“The coronavirus pandemic has resulted in wide-ranging litigation involving public health, health care, education, criminal justice, commerce, and virtually every aspect of modern life. Employment cases have been brought alleging, among other things, wrongful discharge, disability discrimination, and unhealthful working conditions. Legal actions for compensation or damages for COVID-19 due to workplace exposures are increasingly common and the source of contention and legislation at the state and federal levels.”
The Chicago Tribune
“The Illinois Supreme Court on Tuesday moved to transfer a downstate legal challenge to Gov. J.B. Pritzker’s coronavirus-related orders by Republican state Rep. Darren Bailey to Sangamon County and consolidate it with other cases challenging Pritzker’s authority.
In moving to transfer and consolidate the lawsuit with other cases, the state’s highest court also declined the governor’s request that it weigh in on whether he has the power to issue continued emergency orders due to the coronavirus pandemic, leaving that to the lower court to decide.”
Pew Charitable Trusts
“The Wyoming measure is one of at least seven new state laws or executive orders in recent months protecting businesses from coronavirus lawsuits. A few other states are considering similar legislation, and a bill before Congress would temporarily grant protections to businesses nationwide.” “But critics worry the law will prevent some legitimate lawsuits.”
“Adobe CEO Shantanu Narayen told CNBC on Tuesday that he believes there are inherent benefits to being in an office that widespread remote work, which became a necessity during the coronavirus pandemic, cannot necessarily provide.
‘Projects which are well underway, we’ve seen tremendous momentum continue, but when you’re trying to create a new project, you want people around that water cooler. You want that sense of urgency,’ he said on ‘Squawk Alley.’ ‘I feel like productivity is impacted a little bit in that.’”
Employee Benefit News
“Benefits decision makers surveyed by Voya showed a lack of awareness of the increasing numbers of caregivers and people with disabilities and special needs in their workplace. As a result, some employers are not meeting their unique benefits needs, potentially resulting in valued employees leaving their company and increased turnover costs.”
“Fashion firm Ralph Lauren Corp. is suing its insurer to recoup what it says has been a huge drop of two-thirds of its revenues in the first quarter alone due to the pandemic.
Ralph Lauren Corp.(RLC) maintains that Factory Mutual Insurance Co. (FM Global) should pay up despite a contamination exclusion in its “all risks” insurance policy that defines contamination as a virus.”
“McConnell’s view that that liability protections must be part of any eventual deal doesn’t appear to be shared by Trump, who’s been non-committal on the issue. That raises the possibility that it could end up a bargaining chip once White House negotiators resume talks with Democrats, who’ve called the protections a deal-breaker.”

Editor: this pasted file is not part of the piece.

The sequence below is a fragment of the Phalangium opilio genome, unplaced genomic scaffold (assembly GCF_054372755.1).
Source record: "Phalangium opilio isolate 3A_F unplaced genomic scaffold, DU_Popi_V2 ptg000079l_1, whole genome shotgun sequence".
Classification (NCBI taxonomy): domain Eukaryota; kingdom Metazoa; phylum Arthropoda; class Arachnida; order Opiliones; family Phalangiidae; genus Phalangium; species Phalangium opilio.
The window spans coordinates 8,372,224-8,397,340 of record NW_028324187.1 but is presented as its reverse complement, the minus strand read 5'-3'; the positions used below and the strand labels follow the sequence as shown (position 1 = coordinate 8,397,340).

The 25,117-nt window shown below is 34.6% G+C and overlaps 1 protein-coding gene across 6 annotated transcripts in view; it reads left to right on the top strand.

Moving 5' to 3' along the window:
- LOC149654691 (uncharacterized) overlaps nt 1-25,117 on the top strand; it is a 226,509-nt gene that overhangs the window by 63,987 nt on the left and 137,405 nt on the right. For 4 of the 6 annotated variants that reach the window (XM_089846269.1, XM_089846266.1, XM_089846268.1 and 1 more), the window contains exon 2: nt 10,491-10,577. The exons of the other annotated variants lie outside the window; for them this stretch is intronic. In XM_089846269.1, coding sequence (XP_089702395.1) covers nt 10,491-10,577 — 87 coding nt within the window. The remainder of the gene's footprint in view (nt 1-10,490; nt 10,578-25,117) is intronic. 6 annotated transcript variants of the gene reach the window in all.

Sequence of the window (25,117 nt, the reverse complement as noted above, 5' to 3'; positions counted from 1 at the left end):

The National Law Review
“On August 8, 2020, President Donald Trump issued a memorandum, which establishes a ‘lost wages assistance program’ to help workers affected by the COVID-19 pandemic by dipping into the U.S. Department of Homeland Security’s (DHS) Disaster Relief Fund (DRF). If a state agrees to participate in the program, covered individuals will receive an additional $300 per week in addition to their existing unemployment benefits. The ‘Memorandum on Authorizing the Other Needs Assistance Program for Major Disaster Declarations Related to Coronavirus Disease 2019’ encourages participating states to contribute an additional $100 per week, which would bring the weekly premium for eligible recipients to $400. States are not required to participate in the program, but if they do participate, they must contribute the $100 per worker as prescribed by the memorandum (more on this below).”
“For property and casualty insurers, COVID-19 has triggered a shift in claims away from automobile and homeowner policies as people followed stay-home mandates. However, as workers return to work in the midst of continually increasing numbers of COVID-19 cases, there is the expectation that insurers will see an increase in workers’ compensation claims. Shifts in how insurers do business are also on the horizon, and their ability to adapt to the new normal is rooted in how successfully they have on-boarded technology into their operational models.”
Asia Insurance Review
“Fitch also pointed out that government support schemes introduced in response to the pandemic seek to ensure that credit insurance remains available even when insolvency risks are too high to be otherwise insured and should significantly reduce net losses for credit insurers.
Insurers are said to have signed agreements with various governments, adding to the protection they already had in place against large losses through their existing reinsurance programmes.”
“New York State’s requirement that people quarantine for 14 days after traveling from states with high Covid-19 infections is constitutional, a federal judge ruled Tuesday.
U.S. District Judge David Hurd tossed a challenge by an Arizona woman, who argued that the state’s quarantine order violated her fundamental right to travel. It’s at least the second time a federal judge has upheld New York’s quarantine requirement, following a Downstate ruling that came to the same conclusion.”